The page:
Drug Act (ODA)43 increases incentives to develop drugs for patients with
rare illnesses and guarantees longer than usual market exclusivity. Yet,
while government assumption of risks can stimulate research investment
by creating larger and more reliable markets, such programs are not certain
to lead to optimal allocations and do little to encourage drugs that address
vulnerabilities disproportionately affecting poor countries. Moreover, this
approach forces governments to “pre-pick winners” in a wasteful manner
that likely bene¬ts a few wealthy recipients rather than serves the public
bene¬t.44 Political considerations could also be distorting. For example, it
would be politically unforgivable to be unprepared for a well-understood
disease (e.g., anthrax), but citizens might be more forgiving if authori-
ties are caught off guard for something more novel (e.g., bio-engineered
ebola). Even if an impartial economic analysis justi¬es research on antivi-
ral medications rather than anthrax vaccine, the political analysis would
favor addressing the better known threat.
Since 2001, the solution to the underinvestment problem has been
massive government allocations. In the United States, spending to develop
vaccines and medicines increased from $418 million in 2001 to $3.7 billion
the next year in view of the anthrax attacks that followed 9/11. In 2001, the
National Institutes of Health (NIH) operated with a $50 million budget; in
2005, its budget was $1.7 billion, a 3,400 percent increase.45 In the most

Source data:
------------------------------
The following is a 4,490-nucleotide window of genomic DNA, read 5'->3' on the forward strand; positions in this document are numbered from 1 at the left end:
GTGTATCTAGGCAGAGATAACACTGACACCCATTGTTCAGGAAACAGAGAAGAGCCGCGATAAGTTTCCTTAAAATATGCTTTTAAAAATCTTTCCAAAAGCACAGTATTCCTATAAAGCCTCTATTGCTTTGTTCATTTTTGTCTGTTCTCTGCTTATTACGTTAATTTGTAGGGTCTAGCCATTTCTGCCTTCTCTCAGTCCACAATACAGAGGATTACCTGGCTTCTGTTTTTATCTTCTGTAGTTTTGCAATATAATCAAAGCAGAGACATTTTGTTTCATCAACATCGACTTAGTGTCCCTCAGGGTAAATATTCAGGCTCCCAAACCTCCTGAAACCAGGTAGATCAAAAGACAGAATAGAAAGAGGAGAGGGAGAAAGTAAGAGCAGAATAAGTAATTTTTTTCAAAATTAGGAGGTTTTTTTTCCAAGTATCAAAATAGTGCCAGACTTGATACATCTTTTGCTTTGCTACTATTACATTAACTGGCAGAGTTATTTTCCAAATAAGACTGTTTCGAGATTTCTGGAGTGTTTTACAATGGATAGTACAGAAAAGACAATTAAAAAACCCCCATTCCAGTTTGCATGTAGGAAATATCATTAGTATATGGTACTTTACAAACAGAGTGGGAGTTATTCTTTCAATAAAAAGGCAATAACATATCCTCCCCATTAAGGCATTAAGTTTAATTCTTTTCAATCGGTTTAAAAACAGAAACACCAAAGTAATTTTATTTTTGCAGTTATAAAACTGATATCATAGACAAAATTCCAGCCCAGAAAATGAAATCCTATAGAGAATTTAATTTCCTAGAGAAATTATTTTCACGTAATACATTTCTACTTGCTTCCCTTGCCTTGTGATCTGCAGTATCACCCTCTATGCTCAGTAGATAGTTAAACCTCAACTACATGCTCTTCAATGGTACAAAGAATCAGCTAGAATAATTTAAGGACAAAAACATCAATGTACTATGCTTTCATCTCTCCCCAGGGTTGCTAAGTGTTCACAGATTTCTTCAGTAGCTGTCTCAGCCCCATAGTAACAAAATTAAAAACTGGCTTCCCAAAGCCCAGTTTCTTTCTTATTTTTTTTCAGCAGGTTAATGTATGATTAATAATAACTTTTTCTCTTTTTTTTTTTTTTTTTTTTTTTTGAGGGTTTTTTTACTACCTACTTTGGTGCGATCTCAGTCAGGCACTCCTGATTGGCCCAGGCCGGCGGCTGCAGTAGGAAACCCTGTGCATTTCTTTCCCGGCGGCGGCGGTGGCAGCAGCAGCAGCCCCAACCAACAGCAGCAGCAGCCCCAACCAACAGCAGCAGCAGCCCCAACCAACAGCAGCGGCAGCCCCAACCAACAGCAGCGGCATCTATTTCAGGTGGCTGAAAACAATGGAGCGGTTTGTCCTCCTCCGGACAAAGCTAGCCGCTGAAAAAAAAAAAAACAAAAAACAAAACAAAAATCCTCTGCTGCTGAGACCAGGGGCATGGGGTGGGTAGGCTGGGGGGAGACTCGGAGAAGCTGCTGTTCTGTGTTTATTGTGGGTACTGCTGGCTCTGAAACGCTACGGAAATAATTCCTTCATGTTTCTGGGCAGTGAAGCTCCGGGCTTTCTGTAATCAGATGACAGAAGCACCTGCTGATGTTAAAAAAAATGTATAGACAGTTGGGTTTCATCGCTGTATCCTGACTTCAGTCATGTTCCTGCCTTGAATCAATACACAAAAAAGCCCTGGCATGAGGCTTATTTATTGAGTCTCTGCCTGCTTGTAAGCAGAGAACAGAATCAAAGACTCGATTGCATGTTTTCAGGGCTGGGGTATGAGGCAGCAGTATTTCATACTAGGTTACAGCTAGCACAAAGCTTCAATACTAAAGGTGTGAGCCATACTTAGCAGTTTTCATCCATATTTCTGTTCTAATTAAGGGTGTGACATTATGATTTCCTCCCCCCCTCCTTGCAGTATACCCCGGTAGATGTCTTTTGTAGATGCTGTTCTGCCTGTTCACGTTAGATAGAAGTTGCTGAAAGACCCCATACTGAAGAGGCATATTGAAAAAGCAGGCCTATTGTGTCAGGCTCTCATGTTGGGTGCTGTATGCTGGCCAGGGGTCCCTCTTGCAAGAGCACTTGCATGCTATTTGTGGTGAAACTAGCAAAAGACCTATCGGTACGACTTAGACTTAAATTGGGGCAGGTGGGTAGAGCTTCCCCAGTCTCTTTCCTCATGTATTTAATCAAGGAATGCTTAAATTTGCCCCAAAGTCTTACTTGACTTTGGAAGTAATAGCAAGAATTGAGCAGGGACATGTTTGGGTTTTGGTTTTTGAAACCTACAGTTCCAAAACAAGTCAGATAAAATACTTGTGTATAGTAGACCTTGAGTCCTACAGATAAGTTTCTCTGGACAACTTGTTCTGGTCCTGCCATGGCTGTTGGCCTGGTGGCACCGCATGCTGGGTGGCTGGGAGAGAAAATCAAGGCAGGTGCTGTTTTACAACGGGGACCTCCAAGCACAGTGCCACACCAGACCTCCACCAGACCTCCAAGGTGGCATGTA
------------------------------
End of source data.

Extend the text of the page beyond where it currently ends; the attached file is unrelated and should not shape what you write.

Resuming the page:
recent FY 2007 budget, federal funding for civilian biodefense increased to
$5.24 billion.46 Project BioShield, begun in 2004, allocates $5.6 billion for
research to counter WMD attacks (chemical, radiological, and nuclear as
well as biological) by contributing to the Strategic National Stockpile (SNS),
which includes vaccines and other medical tools procured and stored by
151
IMPROVING RESISTANCE THROUGH SCIENCE


BOX 6-3. B IOS H I ELD AT A G LANCE

BioShield provides a reserve fund for the HHS Secretary to procure a countermeasure
where the Secretary determines that it is: 1) a priority measure against harm from
chemical, biological, radiological, or nuclear agents; and 2) a “necessary” measure
that is either a) approved or licensed under applicable law; or b) a countermeasure
that will be approved or licensed within eight years of the funding approval. This
reserve fund may also be used if the measure is authorized for emergency use. The